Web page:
Progress and details of Cambodia’s draft gaming bill, the Law on the Management of Integrated Resorts and Commercial Gambling, was the main topic of discussion at the inaugural Cambodia International Gaming Conference.
Set in the heart of the Indochina peninsula, the Kingdom of Cambodia has everything it could need to become the region’s next key tourism and leisure destination. But when it comes to gaming, one element has been missing from this equation – a long-touted legal framework to lay the foundations for the industry’s future development.
On 7 September 2018, Cambodia’s Ministry of Economy and Finance (MOEF) and the Ministry of Interior, in conjunction with Malaysian gaming machine supplier RGB International Bhd and Inside Asian Gaming, hosted the inaugural Cambodia International Gaming Conference (CIGC) at the Sofitel Phnom Penh Phokeethra, where the main topic of discussion was the Law on the Management of Integrated Resorts and Commercial Gambling (LMCG).
The LMCG is still some time away from becoming a reality, with Director General of the General Department of Financial Industry for the MOEF, H.E. Mey Vann, telling IAG he is “hopeful” of passing the bill into law by 2019.
“But it depends on how the parliament members agree,” he added. “This is a challenging question but it has already passed through many different procedures and we are hoping the parliament won’t have any objections now.
“The government wants to have this bill as soon as possible to ensure that the industry will be developed in the proper manner and also of course to meet the government target for tourist attractions. Investment is a must to help our economy grow stronger, more diversified and also for changing the country’s reputation for the image of attracting the high-standard operators of IRs.”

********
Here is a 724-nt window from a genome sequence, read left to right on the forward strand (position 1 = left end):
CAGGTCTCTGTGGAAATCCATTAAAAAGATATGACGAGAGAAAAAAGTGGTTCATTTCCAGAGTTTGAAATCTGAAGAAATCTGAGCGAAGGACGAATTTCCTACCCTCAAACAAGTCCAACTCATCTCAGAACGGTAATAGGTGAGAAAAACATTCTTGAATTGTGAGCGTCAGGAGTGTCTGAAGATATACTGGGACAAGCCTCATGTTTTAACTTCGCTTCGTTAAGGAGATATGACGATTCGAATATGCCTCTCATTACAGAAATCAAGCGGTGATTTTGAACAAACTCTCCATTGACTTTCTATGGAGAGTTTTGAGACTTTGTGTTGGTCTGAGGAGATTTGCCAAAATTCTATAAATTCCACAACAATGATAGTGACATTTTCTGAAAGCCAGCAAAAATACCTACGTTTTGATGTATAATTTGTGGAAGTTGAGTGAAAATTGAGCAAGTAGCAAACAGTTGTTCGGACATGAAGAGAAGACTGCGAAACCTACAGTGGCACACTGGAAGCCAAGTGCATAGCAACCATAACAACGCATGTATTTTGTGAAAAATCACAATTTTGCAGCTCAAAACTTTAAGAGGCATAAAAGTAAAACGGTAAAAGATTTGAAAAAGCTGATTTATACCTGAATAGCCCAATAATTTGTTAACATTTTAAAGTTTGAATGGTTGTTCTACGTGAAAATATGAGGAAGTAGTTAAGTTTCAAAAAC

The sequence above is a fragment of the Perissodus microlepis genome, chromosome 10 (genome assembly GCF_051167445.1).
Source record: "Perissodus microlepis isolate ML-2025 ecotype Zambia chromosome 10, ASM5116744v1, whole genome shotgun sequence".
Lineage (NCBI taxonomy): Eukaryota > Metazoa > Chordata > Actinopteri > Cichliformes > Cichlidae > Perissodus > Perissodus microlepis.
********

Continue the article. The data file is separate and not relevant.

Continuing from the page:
Casino gambling has exploded in Cambodia ever since NagaCorp obtained the first gaming license in the country in 1994. However, gambling in Cambodia has been illegal for locals since the Law on Suppression of Gambling was enacted in 1996.
Based on that prohibition, licenses have been granted under “exceptionality” principles, creating an unbalanced situation. The result has been a mushrooming of small casino operations in towns bordering Thailand and Vietnam, whose locals are also banned and therefore flock to these Cambodian casinos. Likewise, Chinese gamblers have shaped the coastal province of Sihanoukville, where the recent eruption of online gaming operations in particular made evident the need for the government to create a new legal framework from which it could control the sector. When it is enacted, the LMCG is expected to become the cornerstone for a newly professionalized and sound gaming industry.
“I think the new gaming draft bill has the potential to be transformational for the industry,” explained Partner at MdME Lawyers in Macau, Rui Pinto Proença, who helped advise the
Cambodian government during the early stages of drafting the bill.
“I believe in this case the policy goals are clear in the law – it’s job creation, it’s protection of the player, it’s creating a tourism industry and also creating tax revenues for the government.”
The draft law, which has been passed through the MOEF and MOI and is now being reviewed by the Council of Jurists of the Council of Ministers, currently stands at 12 chapters and 113 articles.
Among its key features is the division of Cambodia into three zones: prohibited, promoted and favored. The construction of IRs will only be allowed in the promoted zones, such as Sihanoukville and Koh Kong. Casinos located in favored zones will need to undertake certain reforms to adapt to the new legislation if they want to keep operating. Gambling in the rest of the country will be prohibited to preserve cultural and religious roots.
Another key step in introducing the LMGC will be the creation of a regulator, to be known as the Integrated Resorts Management and Commercial Gambling Committee (GMC). The regulator, comprising seven members from seven different ministries, would be in charge of most aspects of the gaming industry including licensing, collecting taxes and other approvals. In this respect, the legislation includes a dual licensing model: development and ownership, and operation, each of which will require different licenses and different requisites.